There are other ways in which handlers can improve their environmental performance. At Nordic aviation services provider Aviator, managing director Jonas Brundin and head of deice Richard Lundgre remark: “Our Malmö station is CO2 neutral when it comes to the equipment since we only use biofuels. We are also implementing that at our other stations in Sweden.”
Plus, Aviator has invested in prop-mix vehicles instead of pre-mix vehicles, reducing the consumption of glycol, and has started to look at electric de-icing vehicles. “This season we are also changing our fluid supplier to one that uses more recycled fluid, which also reduces our CO2 emissions,” Brundin and Lundgren add.
With several companies specialising in ADF recycling, it seems likely that petrochemical suppliers will increase the share of recycled de-icing fluid in the mix. Alexandre Koenig, chief commercial officer of dnata Switzerland, considers: “There is a cost benefit to this, as well as environmental advantages. But recycling ADF is a complex operation: run-off can be a blend of Type I, Type IV, water, ice… It’s a challenge.”
It is not just de-icing per se that is becoming more efficient: communication technology for winter operations teams has also matured.
Vestergaard is quite involved in this aspect of de-icing, having had a Data Transmission System since the early 1990s. This allows information on de-icing jobs to flow back and forth between airport operation and the de-icing truck and on to the cockpit crew, Barsøe explains. Precise information on fluid use, mix percentages, time stamps and geo-location is collected automatically.
“Communication around de-icing is very safety-related,” he goes on. “Cockpit crews need to know exactly what mix was sprayed on their critical surfaces and possibly when a hold-over time starts so they can determine when it is safe to take off.”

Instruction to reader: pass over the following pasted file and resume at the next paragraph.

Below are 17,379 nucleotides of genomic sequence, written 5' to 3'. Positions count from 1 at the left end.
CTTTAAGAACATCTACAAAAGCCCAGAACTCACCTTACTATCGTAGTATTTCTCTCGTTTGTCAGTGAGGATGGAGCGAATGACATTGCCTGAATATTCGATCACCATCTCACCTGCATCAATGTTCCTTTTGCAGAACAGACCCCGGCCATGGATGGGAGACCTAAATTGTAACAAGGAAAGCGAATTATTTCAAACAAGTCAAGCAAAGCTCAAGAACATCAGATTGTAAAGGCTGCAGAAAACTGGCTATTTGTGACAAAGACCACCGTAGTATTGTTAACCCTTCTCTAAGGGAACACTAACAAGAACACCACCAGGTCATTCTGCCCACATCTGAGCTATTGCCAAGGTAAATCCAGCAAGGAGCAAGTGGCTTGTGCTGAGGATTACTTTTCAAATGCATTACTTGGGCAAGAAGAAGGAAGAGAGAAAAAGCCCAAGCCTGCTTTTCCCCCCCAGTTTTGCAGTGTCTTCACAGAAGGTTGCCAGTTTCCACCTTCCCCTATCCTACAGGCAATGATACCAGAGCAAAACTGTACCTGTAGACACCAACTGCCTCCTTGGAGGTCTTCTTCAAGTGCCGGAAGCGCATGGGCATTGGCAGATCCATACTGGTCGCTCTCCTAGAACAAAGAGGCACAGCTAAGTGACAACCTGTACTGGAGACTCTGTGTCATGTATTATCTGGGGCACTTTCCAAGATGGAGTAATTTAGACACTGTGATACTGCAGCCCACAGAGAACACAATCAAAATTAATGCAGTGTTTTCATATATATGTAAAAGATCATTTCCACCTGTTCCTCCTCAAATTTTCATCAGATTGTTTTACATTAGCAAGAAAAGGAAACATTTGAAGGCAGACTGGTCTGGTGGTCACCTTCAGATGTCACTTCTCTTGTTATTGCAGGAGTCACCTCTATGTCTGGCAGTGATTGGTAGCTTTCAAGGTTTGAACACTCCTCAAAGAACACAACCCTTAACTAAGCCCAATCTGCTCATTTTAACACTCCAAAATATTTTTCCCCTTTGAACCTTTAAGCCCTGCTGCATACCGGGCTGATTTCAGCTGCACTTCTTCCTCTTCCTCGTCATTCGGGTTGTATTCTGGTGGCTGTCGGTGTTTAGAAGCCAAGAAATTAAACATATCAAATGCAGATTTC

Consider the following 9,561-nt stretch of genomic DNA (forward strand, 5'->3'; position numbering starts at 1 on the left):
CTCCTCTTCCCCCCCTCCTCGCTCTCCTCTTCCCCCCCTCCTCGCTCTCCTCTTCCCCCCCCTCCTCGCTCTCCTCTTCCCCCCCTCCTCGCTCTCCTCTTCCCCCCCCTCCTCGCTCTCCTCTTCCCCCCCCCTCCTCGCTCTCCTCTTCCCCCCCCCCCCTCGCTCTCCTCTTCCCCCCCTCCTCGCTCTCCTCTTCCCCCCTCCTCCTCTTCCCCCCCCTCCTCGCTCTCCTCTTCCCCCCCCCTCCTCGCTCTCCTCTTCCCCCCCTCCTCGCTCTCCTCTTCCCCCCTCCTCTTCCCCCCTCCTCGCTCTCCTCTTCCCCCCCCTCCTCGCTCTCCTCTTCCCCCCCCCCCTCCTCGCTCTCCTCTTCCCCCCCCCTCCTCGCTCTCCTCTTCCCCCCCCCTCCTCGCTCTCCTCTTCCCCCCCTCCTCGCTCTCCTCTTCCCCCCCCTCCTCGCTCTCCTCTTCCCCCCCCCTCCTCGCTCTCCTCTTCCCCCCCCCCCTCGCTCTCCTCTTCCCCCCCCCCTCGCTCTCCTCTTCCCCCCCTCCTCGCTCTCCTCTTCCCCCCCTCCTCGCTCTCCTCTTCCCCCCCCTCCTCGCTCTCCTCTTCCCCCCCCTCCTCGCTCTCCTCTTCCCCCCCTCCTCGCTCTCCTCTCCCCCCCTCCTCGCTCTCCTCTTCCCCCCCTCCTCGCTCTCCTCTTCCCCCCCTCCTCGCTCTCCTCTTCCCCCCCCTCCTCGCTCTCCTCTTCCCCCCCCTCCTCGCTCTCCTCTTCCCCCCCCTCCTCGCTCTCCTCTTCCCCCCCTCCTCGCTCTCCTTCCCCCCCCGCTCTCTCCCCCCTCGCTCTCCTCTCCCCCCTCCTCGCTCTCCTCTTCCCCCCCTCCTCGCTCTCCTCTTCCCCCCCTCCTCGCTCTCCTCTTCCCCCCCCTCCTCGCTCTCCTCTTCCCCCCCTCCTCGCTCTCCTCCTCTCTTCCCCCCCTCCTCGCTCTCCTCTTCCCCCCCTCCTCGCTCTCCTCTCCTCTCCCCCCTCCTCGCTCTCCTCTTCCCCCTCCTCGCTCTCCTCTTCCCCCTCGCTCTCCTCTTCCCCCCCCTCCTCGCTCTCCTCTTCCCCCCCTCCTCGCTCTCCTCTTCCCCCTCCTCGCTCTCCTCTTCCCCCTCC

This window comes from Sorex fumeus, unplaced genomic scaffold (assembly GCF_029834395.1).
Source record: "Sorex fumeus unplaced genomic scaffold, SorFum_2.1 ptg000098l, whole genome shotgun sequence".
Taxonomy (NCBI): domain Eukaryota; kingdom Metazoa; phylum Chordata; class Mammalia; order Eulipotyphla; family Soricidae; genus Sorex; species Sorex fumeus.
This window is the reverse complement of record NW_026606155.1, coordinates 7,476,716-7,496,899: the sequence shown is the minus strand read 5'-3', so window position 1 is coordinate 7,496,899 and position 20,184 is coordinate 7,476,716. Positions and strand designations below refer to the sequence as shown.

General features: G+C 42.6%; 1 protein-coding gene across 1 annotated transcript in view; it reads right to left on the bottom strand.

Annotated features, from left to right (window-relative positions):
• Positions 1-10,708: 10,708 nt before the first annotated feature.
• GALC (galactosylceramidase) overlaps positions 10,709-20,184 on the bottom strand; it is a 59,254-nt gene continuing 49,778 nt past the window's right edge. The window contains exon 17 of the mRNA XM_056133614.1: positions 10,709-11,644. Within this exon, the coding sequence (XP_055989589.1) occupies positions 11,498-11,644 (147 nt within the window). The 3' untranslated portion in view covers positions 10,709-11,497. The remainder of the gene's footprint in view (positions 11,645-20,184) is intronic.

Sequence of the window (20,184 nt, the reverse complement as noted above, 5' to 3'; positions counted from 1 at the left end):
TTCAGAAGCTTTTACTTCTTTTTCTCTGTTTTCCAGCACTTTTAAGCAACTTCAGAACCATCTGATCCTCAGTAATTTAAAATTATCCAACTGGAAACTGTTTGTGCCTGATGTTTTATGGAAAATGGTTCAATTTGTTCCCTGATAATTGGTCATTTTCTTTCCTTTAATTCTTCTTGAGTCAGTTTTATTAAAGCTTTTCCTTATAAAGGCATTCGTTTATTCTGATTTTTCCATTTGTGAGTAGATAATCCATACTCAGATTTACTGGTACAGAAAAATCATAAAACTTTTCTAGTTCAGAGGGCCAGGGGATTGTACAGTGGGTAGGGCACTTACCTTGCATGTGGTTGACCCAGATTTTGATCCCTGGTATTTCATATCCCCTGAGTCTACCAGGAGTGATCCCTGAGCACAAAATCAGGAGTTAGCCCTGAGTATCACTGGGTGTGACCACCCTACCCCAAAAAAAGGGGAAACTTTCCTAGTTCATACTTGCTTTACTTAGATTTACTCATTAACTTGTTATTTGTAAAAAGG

As many de-icing contracts have an element of litre-/gallon-based invoicing, accurate data is crucial to the communication between customer and provider. Many airports also require exact reports on what fluid was sprayed, how much was collected and how much is run-off for their environmental reporting.
Aviator’s de-icing teams, meanwhile, communicate via its airport radio system and VHF radio system. “We also have IT systems that take care of some of the communication between our co-ordinator and the vehicles regarding what treatment is ordered and to monitor the operation,” Brundin and Lundgren say. “We have been able to remove some manual work with the systems we have but it would be helpful to develop this more.”
One provider of ramp communications systems that has been innovating is Worcester, Massachusetts-based David Clark Company. Echoing Barsøe, systems manager Bob Daigle points out: “There are numerous safety challenges that come into play during a typical de-icing operation. These include the use and handling of hot fluids and high-pressure spray, large de-icing vehicles moving around the aircraft, manoeuvring the boom, and poor visibility. To ensure safety during de-icing operations, clear communication between the sprayer in the bucket and vehicle driver is critical.”